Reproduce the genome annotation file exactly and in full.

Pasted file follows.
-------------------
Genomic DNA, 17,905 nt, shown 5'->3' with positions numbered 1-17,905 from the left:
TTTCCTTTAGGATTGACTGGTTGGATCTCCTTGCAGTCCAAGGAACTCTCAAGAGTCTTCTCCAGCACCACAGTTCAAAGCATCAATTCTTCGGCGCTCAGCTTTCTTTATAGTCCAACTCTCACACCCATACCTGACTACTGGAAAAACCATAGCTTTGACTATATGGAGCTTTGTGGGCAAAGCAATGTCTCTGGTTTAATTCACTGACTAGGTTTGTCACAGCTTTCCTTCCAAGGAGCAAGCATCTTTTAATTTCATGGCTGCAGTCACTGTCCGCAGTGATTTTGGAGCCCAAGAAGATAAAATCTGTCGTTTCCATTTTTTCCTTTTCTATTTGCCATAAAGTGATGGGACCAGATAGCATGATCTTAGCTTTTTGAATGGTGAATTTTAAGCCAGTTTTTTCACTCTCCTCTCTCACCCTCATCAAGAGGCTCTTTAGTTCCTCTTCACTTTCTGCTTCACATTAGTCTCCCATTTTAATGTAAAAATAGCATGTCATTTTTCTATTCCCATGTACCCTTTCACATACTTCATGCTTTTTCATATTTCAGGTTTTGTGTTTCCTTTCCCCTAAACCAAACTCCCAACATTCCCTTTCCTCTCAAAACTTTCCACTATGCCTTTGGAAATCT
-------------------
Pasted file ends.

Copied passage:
Genomic DNA, 17,905 nt, shown 5'->3' with positions numbered 1-17,905 from the left:
TTTCCTTTAGGATTGACTGGTTGGATCTCCTTGCAGTCCAAGGAACTCTCAAGAGTCTTCTCCAGCACCACAGTTCAAAGCATCAATTCTTCGGCGCTCAGCTTTCTTTATAGTCCAACTCTCACACCCATACCTGACTACTGGAAAAACCATAGCTTTGACTATATGGAGCTTTGTGGGCAAAGCAATGTCTCTGGTTTAATTCACTGACTAGGTTTGTCACAGCTTTCCTTCCAAGGAGCAAGCATCTTTTAATTTCATGGCTGCAGTCACTGTCCGCAGTGATTTTGGAGCCCAAGAAGATAAAATCTGTCGTTTCCATTTTTTCCTTTTCTATTTGCCATAAAGTGATGGGACCAGATAGCATGATCTTAGCTTTTTGAATGGTGAATTTTAAGCCAGTTTTTTCACTCTCCTCTCTCACCCTCATCAAGAGGCTCTTTAGTTCCTCTTCACTTTCTGCTTCACATTAGTCTCCCATTTTAATGTAAAAATAGCATGTCATTTTTCTATTCCCATGTACCCTTTCACATACTTCATGCTTTTTCATATTTCAGGTTTTGTGTTTCCTTTCCCCTAAACCAAACTCCCAACATTCCCTTTCCTCTCAAAACTTTCCACTATGCCTTTGGAAATCT